Des Moines Water Works plans to close its trailer city for plant operators Saturday after establishing a remote control center at an undisclosed location.
Over the past two months, 23 workers had lived in trailers at the three water works treatment plants in Des Moines, at Maffitt Reservoir southwest of the city and at Saylorville.
The operators worked two-week stints in the live-at-work scheme, set up to protect them from getting COVID-19. They put in 12-hour days, seven days a week.
A few worked two of the two-week stints, but most returned to their families after one two-week round of living with their colleagues.
Ted Corrigan, acting CEO and general manager, said the four workers still living at the Fleur Drive main plant Friday will be free to go home Saturday. After a week or two, the final four rented trailers will be removed, he added.
The utility, which serves 500,000 Central Iowa customers, rented 12 trailers at $100 each per day. The number rented dropped steadily as Water Works came up with new isolation methods, Corrigan said.
“We always intended for this to be a short-term, initial response” to the pandemic, Corrigan said in an interview. “We worked through the challenges we had separating staff. We are ready to be out of the trailers and to work normal shifts in an isolated and protected way.”
Water Works spent weeks coming up with new logistical plans to keep various teams separated, especially the plant operators.
“We started in a very conservative place. We couldn’t take a risk that we would be without water,” Corrigan said. “There were projections that 50% of the population would have this in a short period.”
But plant operators have lives, too. “We couldn’t ask them to do this for months and years,” Corrigan said of workers living at the foot of the main treatment plant, away from their families.
Kyle Danley, who leads water production at the plant, said there was early talk of having the operators sleep on separated air mattresses in the noisy plant. That idea was discarded. Most of the operators had a trailer to themselves, complete with smart TV, kitchen, restroom and shower.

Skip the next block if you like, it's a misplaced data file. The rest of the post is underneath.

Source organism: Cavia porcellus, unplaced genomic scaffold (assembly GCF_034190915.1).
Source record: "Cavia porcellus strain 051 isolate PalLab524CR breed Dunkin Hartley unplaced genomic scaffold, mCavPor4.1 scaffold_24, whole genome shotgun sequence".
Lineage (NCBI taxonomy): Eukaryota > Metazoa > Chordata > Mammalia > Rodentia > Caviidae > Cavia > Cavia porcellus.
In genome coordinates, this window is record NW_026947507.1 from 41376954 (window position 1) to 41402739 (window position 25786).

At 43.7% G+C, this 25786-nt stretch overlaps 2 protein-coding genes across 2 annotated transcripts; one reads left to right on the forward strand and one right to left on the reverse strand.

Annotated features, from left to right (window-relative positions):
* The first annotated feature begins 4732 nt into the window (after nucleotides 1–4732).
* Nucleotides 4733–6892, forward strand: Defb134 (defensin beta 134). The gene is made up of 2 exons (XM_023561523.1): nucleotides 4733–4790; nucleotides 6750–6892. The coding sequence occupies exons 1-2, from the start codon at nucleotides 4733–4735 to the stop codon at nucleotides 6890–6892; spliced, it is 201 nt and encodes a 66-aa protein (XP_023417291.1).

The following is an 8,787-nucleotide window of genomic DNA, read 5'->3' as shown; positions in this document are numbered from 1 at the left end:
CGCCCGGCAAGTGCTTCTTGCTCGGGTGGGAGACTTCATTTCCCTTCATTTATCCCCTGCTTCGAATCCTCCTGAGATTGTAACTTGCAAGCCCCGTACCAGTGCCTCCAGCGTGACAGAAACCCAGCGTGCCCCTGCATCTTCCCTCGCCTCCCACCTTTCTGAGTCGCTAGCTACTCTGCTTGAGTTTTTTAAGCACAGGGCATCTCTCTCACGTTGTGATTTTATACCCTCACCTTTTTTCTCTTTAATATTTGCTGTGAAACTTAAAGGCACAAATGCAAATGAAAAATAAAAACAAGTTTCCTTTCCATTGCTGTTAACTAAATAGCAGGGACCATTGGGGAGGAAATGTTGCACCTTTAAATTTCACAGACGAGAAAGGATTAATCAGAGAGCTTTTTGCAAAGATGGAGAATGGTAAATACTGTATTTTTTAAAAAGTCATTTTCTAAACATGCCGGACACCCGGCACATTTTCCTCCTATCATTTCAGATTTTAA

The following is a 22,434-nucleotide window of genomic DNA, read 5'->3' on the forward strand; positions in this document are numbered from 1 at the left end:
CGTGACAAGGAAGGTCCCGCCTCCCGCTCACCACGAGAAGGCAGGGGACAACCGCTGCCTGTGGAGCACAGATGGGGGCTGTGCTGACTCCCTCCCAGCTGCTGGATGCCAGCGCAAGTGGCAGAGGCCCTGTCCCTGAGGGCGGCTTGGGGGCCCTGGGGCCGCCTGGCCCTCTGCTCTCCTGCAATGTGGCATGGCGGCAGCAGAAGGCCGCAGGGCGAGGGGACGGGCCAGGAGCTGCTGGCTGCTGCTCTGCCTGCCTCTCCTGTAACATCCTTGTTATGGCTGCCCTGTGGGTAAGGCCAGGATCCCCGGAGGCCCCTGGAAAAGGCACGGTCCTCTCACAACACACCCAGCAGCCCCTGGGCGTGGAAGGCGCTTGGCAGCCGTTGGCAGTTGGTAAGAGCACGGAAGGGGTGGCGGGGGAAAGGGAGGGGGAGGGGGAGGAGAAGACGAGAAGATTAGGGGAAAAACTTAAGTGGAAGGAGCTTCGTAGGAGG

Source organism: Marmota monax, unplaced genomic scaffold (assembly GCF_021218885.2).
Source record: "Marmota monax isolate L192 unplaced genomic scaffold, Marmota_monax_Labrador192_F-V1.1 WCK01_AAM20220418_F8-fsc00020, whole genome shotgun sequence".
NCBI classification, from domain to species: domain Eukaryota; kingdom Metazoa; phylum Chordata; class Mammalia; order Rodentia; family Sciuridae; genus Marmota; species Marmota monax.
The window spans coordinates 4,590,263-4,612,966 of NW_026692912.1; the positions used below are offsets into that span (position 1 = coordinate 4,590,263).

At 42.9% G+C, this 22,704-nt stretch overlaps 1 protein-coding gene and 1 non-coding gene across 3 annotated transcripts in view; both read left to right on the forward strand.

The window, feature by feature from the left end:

“It wasn’t like camping at the campgrounds,” Danley said. “There wasn’t a roaring campfire at night after working a 12-hour shift.” Eventually, a two-week stint would turn into “sequester fatigue,” he added.
But workers agreed to the arrangement without protest, knowing that without their work, metro residents wouldn’t have water. It would have been virtually impossible to bring in operators unfamiliar with the plant to replace ill workers, he said.
Danley said Water Works had “minimal” absenteeism. He declined to say if any plant workers tested positive for COVID-19, citing privacy laws.
Corrigan said the staff worked to decentralize operations, and now is using online links for reporting and check-ins. Satellite-plant workers go straight to those facilities without going downtown.
“The big challenge for us was we had one control center for all three treatment plants and all 50 remote facilities,” Corrigan said. “That was nice and cost-effective but in a pandemic situation, that became a real liability for us. Using the same keyboard and desktops could result in real problems.”
Water Works set up a second control center — the location is secret for security reasons — and changed operations so that both the operators and other teams don’t intermingle. A second break room was created for the same isolation purposes.
“Their work on site will be dramatically different” with all the changes, Corrigan said of plant workers.
The 23 plant operators who at some point lived at work appreciated the quiet trailers at the end of long days, Corrigan said.
But it wasn’t exactly like a family camping trip at nearby Walnut Woods State Park. “After the two weeks, they were ready to get out of there. It was exhausting. It was trying. They were ready to see other faces and to see their families,” he added.
Water Works is still tallying up costs for the trailers, food, and overtime pay. It plans to ask the Federal Emergency Management Agency to pay at least part of the tab. Corrigan said the first two weeks alone cost $300,000 but the cost had dropped to around $50,000 per two weeks recently as more and more trailers were removed and workers returned to the plants and remote facilities.